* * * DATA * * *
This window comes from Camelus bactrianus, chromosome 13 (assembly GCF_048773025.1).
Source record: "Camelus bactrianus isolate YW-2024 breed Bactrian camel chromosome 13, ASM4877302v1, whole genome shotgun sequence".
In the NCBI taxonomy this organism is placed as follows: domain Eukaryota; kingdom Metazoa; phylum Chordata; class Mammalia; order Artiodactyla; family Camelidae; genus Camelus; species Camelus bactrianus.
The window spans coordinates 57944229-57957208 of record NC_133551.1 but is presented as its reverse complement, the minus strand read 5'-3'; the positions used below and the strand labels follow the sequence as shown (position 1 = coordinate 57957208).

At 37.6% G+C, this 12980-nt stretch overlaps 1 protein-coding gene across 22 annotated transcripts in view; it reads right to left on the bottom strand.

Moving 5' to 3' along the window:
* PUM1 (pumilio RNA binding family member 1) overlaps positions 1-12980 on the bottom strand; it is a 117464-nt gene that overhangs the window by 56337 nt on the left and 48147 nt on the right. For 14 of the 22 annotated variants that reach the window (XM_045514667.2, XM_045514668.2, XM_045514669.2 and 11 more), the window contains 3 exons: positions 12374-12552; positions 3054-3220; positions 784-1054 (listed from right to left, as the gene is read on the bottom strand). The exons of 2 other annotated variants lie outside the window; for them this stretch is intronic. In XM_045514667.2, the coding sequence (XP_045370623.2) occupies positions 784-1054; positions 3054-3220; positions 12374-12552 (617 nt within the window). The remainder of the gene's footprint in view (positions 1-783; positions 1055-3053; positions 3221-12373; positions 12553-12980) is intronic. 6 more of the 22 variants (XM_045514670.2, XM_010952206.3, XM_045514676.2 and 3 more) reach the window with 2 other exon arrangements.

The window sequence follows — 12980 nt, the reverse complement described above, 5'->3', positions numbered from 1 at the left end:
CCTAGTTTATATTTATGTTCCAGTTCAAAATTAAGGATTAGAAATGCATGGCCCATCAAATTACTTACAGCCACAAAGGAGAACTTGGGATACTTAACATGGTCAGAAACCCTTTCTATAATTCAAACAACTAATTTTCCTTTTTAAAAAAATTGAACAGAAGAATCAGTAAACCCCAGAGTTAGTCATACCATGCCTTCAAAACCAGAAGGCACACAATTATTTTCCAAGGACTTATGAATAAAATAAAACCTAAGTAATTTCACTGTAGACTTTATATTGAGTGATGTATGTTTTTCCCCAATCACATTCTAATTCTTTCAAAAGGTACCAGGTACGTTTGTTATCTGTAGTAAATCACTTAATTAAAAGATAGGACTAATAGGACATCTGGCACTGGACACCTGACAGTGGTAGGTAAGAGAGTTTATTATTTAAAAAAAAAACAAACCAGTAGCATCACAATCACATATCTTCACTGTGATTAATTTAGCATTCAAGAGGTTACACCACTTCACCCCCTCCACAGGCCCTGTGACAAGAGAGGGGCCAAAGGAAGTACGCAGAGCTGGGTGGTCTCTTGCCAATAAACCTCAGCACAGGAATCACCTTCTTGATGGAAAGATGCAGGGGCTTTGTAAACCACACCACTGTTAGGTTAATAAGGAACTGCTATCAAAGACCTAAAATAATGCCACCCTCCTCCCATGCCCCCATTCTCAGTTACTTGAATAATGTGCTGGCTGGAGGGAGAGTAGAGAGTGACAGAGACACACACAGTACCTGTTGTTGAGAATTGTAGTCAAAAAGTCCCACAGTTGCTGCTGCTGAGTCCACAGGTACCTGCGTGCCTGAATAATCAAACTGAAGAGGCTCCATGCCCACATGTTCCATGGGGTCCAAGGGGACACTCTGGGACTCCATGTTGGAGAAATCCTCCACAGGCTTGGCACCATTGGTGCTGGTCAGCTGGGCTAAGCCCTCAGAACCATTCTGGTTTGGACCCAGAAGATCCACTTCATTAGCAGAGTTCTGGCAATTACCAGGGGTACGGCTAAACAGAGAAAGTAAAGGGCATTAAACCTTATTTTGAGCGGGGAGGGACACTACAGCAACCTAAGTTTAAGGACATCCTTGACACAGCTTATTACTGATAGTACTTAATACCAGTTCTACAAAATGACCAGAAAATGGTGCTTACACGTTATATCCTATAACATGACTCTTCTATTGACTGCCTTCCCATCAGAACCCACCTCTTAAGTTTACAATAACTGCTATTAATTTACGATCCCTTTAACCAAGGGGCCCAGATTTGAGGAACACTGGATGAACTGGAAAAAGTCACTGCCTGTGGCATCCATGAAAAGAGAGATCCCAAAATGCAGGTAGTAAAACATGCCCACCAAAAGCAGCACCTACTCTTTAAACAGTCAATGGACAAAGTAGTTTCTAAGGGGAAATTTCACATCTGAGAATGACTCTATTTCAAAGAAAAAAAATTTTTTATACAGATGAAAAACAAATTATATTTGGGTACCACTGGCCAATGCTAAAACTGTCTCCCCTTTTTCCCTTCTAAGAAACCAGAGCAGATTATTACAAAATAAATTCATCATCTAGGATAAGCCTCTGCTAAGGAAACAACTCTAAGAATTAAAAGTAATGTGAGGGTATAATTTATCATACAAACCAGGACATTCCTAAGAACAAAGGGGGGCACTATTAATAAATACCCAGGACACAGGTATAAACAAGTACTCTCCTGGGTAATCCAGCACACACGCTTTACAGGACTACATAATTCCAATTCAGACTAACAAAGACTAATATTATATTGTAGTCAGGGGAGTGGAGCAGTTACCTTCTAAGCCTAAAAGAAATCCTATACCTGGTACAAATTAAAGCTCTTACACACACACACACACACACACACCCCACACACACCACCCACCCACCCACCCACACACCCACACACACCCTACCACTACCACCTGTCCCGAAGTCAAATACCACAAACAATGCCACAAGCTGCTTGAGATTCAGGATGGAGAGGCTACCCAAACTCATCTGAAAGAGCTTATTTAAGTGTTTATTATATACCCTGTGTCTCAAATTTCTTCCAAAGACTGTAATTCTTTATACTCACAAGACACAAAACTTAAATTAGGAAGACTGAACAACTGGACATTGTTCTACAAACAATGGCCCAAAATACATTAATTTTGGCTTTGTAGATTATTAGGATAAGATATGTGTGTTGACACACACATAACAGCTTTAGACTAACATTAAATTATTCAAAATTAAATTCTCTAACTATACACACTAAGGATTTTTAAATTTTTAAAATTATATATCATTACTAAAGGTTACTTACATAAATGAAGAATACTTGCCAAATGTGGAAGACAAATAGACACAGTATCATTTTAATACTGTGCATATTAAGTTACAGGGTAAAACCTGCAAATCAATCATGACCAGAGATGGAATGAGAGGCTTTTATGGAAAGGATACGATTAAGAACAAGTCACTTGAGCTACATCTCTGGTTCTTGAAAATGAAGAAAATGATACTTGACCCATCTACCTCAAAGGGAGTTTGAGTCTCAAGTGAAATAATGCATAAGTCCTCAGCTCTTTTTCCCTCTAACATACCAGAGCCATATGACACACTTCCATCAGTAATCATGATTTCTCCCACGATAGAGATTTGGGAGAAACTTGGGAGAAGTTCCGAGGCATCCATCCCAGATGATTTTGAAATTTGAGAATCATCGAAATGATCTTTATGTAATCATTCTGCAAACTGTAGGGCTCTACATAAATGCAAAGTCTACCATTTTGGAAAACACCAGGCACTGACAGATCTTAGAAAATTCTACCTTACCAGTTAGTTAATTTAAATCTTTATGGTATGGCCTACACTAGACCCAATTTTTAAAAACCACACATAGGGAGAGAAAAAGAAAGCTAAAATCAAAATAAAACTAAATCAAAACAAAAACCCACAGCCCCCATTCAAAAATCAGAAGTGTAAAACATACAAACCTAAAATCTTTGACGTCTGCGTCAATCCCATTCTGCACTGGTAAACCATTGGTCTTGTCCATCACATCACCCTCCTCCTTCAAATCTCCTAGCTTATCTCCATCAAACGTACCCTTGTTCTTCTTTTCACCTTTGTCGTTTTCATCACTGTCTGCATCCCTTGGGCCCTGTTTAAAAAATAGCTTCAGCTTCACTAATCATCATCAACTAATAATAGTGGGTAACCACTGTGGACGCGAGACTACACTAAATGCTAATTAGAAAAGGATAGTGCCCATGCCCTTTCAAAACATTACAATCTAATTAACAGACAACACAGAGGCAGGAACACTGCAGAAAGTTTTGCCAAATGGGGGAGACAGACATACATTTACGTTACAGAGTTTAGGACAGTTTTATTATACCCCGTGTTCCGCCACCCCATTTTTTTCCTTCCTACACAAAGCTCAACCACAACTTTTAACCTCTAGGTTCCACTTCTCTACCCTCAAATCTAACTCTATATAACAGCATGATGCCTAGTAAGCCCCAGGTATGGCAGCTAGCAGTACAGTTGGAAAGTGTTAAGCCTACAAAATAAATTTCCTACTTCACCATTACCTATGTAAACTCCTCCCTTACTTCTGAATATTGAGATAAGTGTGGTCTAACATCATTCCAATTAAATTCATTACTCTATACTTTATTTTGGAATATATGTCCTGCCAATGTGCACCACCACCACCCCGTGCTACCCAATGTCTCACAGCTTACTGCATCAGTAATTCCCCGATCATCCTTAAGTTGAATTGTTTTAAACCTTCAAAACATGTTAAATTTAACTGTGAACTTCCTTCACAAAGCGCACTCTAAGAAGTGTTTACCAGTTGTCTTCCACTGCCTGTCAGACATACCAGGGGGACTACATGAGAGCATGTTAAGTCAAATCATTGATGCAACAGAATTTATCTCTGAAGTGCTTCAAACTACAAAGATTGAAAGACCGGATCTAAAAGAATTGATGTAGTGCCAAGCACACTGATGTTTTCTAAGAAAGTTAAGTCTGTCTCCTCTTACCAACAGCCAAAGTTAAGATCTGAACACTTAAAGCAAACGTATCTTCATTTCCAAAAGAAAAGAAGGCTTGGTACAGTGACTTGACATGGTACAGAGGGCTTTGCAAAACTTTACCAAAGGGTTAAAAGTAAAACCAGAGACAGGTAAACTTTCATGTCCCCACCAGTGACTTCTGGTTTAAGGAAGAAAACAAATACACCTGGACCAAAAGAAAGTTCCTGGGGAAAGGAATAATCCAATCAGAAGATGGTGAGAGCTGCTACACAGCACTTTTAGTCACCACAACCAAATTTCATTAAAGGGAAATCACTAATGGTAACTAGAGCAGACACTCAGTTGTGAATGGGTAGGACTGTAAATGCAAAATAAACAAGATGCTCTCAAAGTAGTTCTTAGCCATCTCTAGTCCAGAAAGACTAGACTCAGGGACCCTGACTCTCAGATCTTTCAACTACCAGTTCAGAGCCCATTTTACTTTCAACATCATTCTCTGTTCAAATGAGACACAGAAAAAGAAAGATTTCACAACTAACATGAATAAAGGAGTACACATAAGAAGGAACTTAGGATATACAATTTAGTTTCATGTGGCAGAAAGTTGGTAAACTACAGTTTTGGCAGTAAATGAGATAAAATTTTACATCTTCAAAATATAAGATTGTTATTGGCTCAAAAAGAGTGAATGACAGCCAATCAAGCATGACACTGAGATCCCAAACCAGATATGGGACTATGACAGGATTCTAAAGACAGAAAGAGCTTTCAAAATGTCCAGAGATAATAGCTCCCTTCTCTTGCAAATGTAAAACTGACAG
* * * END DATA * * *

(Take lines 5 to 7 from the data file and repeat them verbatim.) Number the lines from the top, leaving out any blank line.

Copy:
At 37.6% G+C, this 12980-nt stretch overlaps 1 protein-coding gene across 22 annotated transcripts in view; it reads right to left on the bottom strand.

Moving 5' to 3' along the window:
* PUM1 (pumilio RNA binding family member 1) overlaps positions 1-12980 on the bottom strand; it is a 117464-nt gene that overhangs the window by 56337 nt on the left and 48147 nt on the right. For 14 of the 22 annotated variants that reach the window (XM_045514667.2, XM_045514668.2, XM_045514669.2 and 11 more), the window contains 3 exons: positions 12374-12552; positions 3054-3220; positions 784-1054 (listed from right to left, as the gene is read on the bottom strand). The exons of 2 other annotated variants lie outside the window; for them this stretch is intronic. In XM_045514667.2, the coding sequence (XP_045370623.2) occupies positions 784-1054; positions 3054-3220; positions 12374-12552 (617 nt within the window). The remainder of the gene's footprint in view (positions 1-783; positions 1055-3053; positions 3221-12373; positions 12553-12980) is intronic. 6 more of the 22 variants (XM_045514670.2, XM_010952206.3, XM_045514676.2 and 3 more) reach the window with 2 other exon arrangements.